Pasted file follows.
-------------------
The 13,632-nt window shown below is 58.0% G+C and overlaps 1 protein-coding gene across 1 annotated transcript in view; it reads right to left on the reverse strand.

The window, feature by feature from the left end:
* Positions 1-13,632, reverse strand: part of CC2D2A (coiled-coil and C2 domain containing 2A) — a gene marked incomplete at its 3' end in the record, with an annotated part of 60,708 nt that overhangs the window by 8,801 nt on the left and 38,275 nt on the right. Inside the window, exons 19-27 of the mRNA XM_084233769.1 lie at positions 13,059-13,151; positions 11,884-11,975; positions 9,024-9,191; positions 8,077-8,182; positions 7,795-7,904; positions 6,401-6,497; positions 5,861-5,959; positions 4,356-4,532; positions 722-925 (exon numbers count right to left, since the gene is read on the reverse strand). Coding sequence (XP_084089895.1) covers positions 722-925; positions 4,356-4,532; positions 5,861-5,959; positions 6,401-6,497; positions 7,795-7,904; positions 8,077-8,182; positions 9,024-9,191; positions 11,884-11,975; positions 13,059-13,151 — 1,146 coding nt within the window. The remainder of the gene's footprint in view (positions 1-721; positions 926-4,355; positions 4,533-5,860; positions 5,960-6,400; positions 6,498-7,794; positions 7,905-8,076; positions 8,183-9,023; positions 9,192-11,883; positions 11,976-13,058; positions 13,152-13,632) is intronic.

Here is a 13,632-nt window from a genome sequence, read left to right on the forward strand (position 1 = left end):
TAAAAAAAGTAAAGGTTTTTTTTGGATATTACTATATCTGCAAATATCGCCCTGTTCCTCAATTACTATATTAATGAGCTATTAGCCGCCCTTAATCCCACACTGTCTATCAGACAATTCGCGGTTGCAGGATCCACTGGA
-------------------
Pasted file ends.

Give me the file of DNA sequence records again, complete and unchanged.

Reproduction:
The 13,632-nt window shown below is 58.0% G+C and overlaps 1 protein-coding gene across 1 annotated transcript in view; it reads right to left on the reverse strand.

The window, feature by feature from the left end:
* Positions 1-13,632, reverse strand: part of CC2D2A (coiled-coil and C2 domain containing 2A) — a gene marked incomplete at its 3' end in the record, with an annotated part of 60,708 nt that overhangs the window by 8,801 nt on the left and 38,275 nt on the right. Inside the window, exons 19-27 of the mRNA XM_084233769.1 lie at positions 13,059-13,151; positions 11,884-11,975; positions 9,024-9,191; positions 8,077-8,182; positions 7,795-7,904; positions 6,401-6,497; positions 5,861-5,959; positions 4,356-4,532; positions 722-925 (exon numbers count right to left, since the gene is read on the reverse strand). Coding sequence (XP_084089895.1) covers positions 722-925; positions 4,356-4,532; positions 5,861-5,959; positions 6,401-6,497; positions 7,795-7,904; positions 8,077-8,182; positions 9,024-9,191; positions 11,884-11,975; positions 13,059-13,151 — 1,146 coding nt within the window. The remainder of the gene's footprint in view (positions 1-721; positions 926-4,355; positions 4,533-5,860; positions 5,960-6,400; positions 6,498-7,794; positions 7,905-8,076; positions 8,183-9,023; positions 9,192-11,883; positions 11,976-13,058; positions 13,152-13,632) is intronic.

Here is a 13,632-nt window from a genome sequence, read left to right on the forward strand (position 1 = left end):
TAAAAAAAGTAAAGGTTTTTTTTGGATATTACTATATCTGCAAATATCGCCCTGTTCCTCAATTACTATATTAATGAGCTATTAGCCGCCCTTAATCCCACACTGTCTATCAGACAATTCGCGGTTGCAGGATCCACTGGA